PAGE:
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Of the collection of Debemur Morti releases I have reviewed recently this third album from Australians Ruins is the one by far most likely to make some waves in the metal world in the coming time. Again, starting from no prior experiences with the band I have come into this listen totally fresh to what Ruins can offer me, and by jove is it a lovely concoction of what I feel is best defined simply as 'extreme metal'. Just how long does one have to wait to find an album that possesses such strength, brutality and songwriting panache evident here, amidst a sea of releases that lack the sonic extremity surely necessary for 'extreme metal'? Much too long I say.
I hasten to define Ruins as plain old black metal as they are generally described in the metal press - repeated listens to "Front the Final Foes" have defined in my mind a template of strong Celtic Frost influences and a large squaring of Satyricon groove but the result mixture is a death/black mix not dissimilar to the excellent releases last year of Goatwhore and Destruktor. What made those albums so good, and it is again the same reason here, is the power that has been imbued in the band from the production and sound on offer: no cardboard drums and thin, fuzzy guitars here. Ruins bring us dominating power in the form of heavy thumping drums, a dirty, yet distinctly listenable guitar sound, bass we can hear and a vocal style mixing Satyr and Tom G. Warrior, audibly defining the words being spoken at virtually all times.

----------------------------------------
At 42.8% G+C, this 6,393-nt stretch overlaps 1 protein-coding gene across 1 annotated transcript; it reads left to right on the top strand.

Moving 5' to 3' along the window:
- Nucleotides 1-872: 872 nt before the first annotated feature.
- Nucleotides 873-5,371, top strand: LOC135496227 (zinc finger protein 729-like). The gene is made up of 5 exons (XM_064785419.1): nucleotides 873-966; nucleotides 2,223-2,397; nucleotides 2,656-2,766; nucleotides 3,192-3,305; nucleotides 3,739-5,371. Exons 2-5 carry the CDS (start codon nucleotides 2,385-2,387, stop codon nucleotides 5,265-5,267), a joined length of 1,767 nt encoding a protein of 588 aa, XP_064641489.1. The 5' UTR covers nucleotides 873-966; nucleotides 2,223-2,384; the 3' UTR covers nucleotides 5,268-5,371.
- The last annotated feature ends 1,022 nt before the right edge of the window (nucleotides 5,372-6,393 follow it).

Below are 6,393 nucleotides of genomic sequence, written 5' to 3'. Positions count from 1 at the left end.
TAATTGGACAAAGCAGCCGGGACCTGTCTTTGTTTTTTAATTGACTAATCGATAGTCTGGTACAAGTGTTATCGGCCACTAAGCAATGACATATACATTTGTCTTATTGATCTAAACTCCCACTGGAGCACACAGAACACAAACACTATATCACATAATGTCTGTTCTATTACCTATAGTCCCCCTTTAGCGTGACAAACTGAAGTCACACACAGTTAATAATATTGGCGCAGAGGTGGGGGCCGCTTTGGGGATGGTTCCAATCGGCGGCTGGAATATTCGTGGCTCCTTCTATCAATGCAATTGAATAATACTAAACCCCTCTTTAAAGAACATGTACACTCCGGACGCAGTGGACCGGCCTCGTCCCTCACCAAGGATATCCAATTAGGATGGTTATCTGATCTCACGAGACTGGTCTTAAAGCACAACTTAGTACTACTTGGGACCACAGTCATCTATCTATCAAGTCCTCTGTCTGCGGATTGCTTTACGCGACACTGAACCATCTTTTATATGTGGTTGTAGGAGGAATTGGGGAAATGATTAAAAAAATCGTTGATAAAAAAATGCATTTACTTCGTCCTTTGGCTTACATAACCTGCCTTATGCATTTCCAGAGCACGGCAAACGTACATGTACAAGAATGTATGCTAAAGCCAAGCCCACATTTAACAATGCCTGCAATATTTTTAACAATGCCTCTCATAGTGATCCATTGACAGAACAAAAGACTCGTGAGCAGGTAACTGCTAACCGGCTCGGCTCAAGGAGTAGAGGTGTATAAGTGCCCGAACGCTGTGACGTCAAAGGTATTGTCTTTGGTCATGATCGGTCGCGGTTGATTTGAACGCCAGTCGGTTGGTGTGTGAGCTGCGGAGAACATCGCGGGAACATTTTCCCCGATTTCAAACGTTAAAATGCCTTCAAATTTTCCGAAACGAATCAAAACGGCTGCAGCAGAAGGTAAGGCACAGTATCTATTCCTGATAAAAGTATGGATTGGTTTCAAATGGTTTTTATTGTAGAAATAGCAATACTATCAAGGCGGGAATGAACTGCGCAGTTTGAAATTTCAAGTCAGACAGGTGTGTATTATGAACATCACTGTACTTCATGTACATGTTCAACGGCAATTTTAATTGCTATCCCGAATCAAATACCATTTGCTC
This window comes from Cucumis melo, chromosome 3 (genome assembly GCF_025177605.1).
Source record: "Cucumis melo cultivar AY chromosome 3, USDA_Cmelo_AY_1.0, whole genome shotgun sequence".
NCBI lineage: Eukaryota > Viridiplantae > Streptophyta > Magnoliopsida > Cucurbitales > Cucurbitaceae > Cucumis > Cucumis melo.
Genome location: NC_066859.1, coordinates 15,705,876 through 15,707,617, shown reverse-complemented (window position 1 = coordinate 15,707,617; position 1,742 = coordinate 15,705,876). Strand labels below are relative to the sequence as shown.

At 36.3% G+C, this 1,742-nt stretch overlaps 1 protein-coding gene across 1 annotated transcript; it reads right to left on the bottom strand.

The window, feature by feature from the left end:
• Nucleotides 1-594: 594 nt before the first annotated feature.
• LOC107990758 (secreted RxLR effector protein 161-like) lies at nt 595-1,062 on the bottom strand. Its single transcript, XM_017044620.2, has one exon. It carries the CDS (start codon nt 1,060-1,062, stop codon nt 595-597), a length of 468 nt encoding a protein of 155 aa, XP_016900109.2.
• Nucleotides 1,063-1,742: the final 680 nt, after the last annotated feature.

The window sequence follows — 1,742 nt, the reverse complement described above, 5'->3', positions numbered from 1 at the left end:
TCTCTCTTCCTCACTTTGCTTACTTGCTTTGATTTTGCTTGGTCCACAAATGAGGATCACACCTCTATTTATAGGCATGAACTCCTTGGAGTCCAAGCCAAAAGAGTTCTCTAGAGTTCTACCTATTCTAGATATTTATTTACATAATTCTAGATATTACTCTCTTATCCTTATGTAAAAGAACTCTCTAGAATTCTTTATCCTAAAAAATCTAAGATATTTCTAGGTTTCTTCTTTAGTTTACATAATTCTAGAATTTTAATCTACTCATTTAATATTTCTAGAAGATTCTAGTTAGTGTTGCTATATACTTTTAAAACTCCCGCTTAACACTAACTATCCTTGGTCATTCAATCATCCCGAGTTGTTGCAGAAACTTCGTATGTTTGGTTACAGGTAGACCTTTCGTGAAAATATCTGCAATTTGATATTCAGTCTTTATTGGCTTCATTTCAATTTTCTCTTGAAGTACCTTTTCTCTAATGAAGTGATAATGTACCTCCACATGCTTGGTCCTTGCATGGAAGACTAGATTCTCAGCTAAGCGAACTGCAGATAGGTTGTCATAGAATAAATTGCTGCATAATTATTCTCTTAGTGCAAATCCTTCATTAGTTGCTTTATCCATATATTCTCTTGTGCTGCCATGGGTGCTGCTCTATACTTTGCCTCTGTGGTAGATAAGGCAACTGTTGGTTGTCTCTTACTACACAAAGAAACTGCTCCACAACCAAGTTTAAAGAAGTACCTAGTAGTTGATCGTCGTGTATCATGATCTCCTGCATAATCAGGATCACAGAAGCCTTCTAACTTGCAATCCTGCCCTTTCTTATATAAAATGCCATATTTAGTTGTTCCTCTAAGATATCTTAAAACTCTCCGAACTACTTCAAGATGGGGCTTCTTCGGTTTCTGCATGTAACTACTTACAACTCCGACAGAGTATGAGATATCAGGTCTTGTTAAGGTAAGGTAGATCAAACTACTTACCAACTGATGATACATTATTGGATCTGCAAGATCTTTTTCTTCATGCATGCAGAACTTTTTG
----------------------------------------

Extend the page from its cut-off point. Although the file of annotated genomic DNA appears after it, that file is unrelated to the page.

"The Sum Of Your Loss", "Annihilate" and the title track, all reeking massively of "Volcano"-era Satyricon, are brutal, and brilliant, made especially so by a drum performance that Frost (Satyricon) himself would be proud of. Ruins average a fast speed but they achieve this intermittently, varying it up with slower moments that crucially fit in with the dynamics of the song to create individual identities for each, rather than allowing the album to descend into a quagmire of identikit songs and minimal artistic passion. Think how many times you have heard albums where every song sounds the same, a problem especially prevalent in extreme metal, to realise that after one or two spins you never listen to it again for that very reason? Ruins haven't resorted to throwing in odd time signatures or freeform jazz; a simple knack of knowing how to write a song that sounds good on your headphones on the train, on the stereo at home, or, I imagine, on the stage, is all that’s happened here and the result is instantly apparent.
It had taken me a while to actually get round to spinning "Front the Final Foes", randomly choosing to assign myself its’ label mate albums before this one, but I have been hooked and involved from the instant opener "Breath Of Void" first crashed out with my stereo with a sense of purpose not found in most. How much recognition Ruins will get for this will depend on if they can make it to Europe to tour and of course that little bit of luck which everyone needs, but if I can help out by saying "buy this record!!" then I will do because through its self-awareness and knowledge of metal's past Ruins have released a damn fine album here.
Originally written for www.Rockfreaks.net